Like it or not, your monthly Netflix bill could go up anywhere from a dollar to a few dollars a month soon, thanks to state governments increasingly hungry for new tax revenue.
Even worse: It’s not just Netflix subscriptions that are in the crosshairs here. Already, around half of all states in the US levy some degree of sales tax on their residents’ subscriptions to streaming services like Hulu, Netflix, Amazon Prime, and Spotify. And the states that don’t might start doing so in the near future. To cite just a few examples, state legislatures in Utah, Massachusetts, Illinois, Kansas, and Maine are all studying this issue at the moment, something that Michael Mazerov, senior fellow at the Center on Budget and Policy Priorities, describes as a “fast-moving policy development — bills are constantly being introduced on this.”
That’s according to a new report Monday which notes that this is an inevitability, as the economy transitions away from an emphasis on physical retail and transactions to more of a digitally-based ecosystem. What’s worrisome for consumers, though, is the fact that state sales taxes are generally around 6% on average today. Which, by itself, is obviously not a lot. That would add almost $1 to Netflix’s Premium subscription tier, which is currently priced at $16/month.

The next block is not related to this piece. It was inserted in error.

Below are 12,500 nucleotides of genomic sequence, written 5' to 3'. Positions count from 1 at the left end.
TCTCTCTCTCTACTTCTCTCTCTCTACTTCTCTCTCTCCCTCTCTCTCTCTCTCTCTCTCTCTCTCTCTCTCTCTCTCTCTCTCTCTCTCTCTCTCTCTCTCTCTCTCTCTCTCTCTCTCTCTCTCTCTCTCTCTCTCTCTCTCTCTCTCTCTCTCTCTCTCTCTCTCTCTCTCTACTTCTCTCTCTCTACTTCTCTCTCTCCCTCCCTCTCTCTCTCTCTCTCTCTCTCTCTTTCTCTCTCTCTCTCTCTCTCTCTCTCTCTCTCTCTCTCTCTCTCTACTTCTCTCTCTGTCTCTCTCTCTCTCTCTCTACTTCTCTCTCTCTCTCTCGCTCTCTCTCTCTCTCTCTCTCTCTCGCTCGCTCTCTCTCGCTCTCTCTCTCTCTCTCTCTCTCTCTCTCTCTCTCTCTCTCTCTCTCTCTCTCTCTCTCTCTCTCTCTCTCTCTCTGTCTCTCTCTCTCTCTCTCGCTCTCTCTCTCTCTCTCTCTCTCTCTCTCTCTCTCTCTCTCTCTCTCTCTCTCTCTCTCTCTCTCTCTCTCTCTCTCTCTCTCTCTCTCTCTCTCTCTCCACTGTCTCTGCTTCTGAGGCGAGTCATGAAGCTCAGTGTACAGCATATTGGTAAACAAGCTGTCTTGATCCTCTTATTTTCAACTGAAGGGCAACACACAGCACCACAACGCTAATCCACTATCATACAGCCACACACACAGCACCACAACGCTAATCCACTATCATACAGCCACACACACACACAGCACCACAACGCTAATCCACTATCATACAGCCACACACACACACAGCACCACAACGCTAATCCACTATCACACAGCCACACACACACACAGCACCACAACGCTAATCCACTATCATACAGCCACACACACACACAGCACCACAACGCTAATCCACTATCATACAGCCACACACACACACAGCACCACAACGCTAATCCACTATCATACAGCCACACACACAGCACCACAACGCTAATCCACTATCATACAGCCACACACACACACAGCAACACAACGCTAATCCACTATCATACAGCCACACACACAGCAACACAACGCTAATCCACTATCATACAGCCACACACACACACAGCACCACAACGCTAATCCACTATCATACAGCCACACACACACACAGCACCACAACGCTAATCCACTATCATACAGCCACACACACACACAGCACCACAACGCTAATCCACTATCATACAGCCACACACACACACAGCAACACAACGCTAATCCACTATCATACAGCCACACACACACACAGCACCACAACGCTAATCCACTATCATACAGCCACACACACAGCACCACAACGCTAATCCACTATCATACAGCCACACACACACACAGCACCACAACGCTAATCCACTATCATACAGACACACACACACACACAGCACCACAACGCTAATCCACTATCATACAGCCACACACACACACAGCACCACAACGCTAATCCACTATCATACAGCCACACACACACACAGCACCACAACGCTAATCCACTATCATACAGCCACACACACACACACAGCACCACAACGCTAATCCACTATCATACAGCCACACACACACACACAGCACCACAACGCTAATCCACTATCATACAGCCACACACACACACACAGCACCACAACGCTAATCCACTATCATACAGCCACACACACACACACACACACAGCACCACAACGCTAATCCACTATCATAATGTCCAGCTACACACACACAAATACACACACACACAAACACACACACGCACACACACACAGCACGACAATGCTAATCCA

Not a lot — until you stop and remember how many streaming services you’re subscribed to. According to CNBC’s estimates Monday, a state levying a new 6% sales tax on streaming services would mean that if you’re currently subscribed to Netflix, Hulu, Disney+, HBO Now, and Amazon Prime Video, then you’re looking at paying an extra $4/month — not to mention the fact that the collective price of those subscriptions would jump to about $63/month.
In a budget address last year, Connecticut governor Ned Lamont (who supports the idea of taxing streaming services), said that: “Our current sales tax is designed for a Sears Roebuck economy driven by over-the-counter sales. Today we live in an Amazon economy, which is driven by e-commerce, digital downloads, and consumer services.
“Movie theaters charge a tax, and Netflix should be treated the same.”
Back in 2018 was the first time that more US consumers subscribed to at least one video streaming service than paid for traditional cable TV. That’s according to a Deloitte report noting the milestone, and it provides yet another reason for state lawmakers to want to take a look at squeezing whatever revenue they can out of all those monthly streaming bills that are escaping taxation — at least, for the moment.